The mild publicly released comments from Merkel stood in sharp contrast to a statement from the EU on August 17. The bloc warned Russia “not to interfere in Belarus either overtly or covertly” under the threat of “new and heavy sanctions”.

Contrast with Ukraine showdown

The situation is remarkable in terms of its contrast with the showdown that has taken place over Ukraine. There Russia annexed the Crimea and backed separatist rebels in 2014 to destabilise the country to prevent it joining the EU or NATO after Kyiv turned away from Russia and aspired to more deeply integrate with the rest of Europe.

In Minsk’s case, the Belarusians see Russia in a much warmer light and have expressed no interest in joining the EU or adopting European values. Indeed, during a demonstration on August 17, one protestor brought out an EU flag. The rest of the crowd called on them to “put away that foreign flag” and it was duly removed. Putin is seen as a strong and capable leader in Belarus and Russia as an example of prosperity and success in the region. Income levels are many multiples higher in Russia compared to Minsk and millions of Belarusians have made Russia their home or go there to work.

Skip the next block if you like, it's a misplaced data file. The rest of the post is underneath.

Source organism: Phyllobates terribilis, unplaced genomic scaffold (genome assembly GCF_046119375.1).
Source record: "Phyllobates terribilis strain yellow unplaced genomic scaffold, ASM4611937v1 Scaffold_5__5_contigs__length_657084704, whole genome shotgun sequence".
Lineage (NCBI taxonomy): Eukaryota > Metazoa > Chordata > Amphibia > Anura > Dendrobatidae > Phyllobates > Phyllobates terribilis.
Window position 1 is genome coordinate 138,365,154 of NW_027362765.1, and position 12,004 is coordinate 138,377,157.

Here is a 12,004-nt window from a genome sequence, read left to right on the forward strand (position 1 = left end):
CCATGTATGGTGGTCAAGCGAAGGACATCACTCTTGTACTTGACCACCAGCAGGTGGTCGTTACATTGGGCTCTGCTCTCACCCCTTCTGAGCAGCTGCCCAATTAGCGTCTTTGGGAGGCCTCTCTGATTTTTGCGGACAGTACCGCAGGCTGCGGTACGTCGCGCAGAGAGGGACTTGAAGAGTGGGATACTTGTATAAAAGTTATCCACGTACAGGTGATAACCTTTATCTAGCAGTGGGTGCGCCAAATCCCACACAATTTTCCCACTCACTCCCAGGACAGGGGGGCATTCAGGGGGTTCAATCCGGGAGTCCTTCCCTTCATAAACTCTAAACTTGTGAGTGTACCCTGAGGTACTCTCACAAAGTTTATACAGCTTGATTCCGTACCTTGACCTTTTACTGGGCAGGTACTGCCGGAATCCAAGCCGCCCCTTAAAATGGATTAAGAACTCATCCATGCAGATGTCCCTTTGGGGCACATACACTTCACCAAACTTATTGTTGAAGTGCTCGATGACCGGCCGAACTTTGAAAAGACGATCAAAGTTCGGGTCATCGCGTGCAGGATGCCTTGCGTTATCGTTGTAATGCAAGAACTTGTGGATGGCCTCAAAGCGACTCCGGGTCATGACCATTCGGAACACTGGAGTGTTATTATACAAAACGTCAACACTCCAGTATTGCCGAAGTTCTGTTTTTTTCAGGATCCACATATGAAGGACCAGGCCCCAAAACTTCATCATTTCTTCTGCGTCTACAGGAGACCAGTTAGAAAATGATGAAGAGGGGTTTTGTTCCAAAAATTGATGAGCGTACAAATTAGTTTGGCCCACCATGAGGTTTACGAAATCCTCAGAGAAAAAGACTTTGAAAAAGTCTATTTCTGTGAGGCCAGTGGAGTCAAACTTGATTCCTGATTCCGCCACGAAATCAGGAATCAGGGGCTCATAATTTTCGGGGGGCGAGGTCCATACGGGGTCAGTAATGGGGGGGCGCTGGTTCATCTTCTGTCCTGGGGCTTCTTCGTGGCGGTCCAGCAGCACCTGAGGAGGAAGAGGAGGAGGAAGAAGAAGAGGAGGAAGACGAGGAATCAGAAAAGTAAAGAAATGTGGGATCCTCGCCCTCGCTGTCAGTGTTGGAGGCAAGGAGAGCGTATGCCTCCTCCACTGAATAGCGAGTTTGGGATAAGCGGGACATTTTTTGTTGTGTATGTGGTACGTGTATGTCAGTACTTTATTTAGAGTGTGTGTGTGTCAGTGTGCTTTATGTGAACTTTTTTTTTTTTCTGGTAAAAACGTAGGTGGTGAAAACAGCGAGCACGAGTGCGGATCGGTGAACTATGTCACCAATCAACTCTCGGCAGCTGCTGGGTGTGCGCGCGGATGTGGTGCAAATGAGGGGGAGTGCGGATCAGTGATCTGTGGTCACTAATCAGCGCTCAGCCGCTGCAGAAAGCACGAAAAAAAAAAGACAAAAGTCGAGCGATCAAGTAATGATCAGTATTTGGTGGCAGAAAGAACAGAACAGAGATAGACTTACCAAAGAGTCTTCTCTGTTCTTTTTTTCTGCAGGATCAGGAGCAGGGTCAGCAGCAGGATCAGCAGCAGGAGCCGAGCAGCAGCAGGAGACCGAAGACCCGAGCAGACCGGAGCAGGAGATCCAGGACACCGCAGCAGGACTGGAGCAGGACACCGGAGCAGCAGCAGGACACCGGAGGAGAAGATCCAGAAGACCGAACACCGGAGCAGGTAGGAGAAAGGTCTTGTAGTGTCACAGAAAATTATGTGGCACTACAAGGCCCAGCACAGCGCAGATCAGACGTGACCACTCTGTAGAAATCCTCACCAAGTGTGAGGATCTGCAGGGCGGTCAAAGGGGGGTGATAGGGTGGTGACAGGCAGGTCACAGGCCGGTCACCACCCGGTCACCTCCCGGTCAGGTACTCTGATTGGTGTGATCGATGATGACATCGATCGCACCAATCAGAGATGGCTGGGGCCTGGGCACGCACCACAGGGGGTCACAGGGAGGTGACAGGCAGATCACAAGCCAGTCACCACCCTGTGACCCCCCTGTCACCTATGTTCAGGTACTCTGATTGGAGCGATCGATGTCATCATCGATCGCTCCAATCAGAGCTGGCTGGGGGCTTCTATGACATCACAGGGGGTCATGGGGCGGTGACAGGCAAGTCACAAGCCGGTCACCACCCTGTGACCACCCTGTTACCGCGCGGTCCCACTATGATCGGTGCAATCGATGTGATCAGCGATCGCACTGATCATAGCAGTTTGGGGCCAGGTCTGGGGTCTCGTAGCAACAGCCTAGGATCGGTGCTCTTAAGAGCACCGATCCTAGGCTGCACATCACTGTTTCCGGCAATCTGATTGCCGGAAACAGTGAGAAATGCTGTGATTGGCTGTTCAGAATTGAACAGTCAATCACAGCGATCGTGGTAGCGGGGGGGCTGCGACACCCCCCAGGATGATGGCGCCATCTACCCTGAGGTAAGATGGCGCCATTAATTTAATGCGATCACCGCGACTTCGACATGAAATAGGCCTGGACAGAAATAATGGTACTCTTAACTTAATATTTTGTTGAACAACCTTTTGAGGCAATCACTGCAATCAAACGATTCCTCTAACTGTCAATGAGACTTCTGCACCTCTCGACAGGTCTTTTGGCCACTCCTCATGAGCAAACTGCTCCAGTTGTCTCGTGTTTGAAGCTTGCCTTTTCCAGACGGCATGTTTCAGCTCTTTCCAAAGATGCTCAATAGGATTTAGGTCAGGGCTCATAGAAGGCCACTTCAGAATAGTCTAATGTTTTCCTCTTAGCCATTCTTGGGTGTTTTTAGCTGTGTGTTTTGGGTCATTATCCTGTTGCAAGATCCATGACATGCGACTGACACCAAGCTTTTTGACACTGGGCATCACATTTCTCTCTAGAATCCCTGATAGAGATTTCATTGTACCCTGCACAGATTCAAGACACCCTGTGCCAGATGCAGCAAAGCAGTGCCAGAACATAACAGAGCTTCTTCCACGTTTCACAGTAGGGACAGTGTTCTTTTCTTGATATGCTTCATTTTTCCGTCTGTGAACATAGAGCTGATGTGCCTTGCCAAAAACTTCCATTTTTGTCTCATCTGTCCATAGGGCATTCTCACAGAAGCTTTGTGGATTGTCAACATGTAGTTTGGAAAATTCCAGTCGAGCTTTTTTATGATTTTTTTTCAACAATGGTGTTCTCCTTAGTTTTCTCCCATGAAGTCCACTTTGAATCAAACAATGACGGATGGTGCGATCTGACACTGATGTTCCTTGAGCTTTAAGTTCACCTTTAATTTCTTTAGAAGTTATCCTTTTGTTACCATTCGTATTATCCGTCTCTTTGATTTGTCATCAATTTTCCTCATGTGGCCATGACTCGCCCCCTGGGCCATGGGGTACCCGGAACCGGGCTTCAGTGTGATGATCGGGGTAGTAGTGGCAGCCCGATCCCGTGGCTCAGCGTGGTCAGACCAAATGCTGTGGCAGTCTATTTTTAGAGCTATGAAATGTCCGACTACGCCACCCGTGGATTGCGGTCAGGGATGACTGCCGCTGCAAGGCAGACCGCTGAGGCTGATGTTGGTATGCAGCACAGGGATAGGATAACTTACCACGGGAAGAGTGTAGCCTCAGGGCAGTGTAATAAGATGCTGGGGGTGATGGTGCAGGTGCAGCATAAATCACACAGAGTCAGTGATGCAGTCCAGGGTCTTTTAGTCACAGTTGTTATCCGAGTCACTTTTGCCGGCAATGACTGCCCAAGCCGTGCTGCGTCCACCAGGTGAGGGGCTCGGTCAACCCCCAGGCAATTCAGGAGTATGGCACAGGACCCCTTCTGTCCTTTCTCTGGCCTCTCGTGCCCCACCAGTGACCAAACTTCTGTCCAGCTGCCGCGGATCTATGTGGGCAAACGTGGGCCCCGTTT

Russia has legitimate ‘backyard’ national interests in Belarus that it wants to protect. Apart from the overriding desire to keep Belarus as a buffer state as NATO continues its eastward expansion up to Russia’s borders, Belarus is also a vital part of Russia’s energy network. Major gas and oil pipelines run via Belarus to connect Russia to customers in the rest of Europe, and it is home to two modern oil refineries that are used by all the Russian major oil producers to refine petroleum products which are also exported to the west.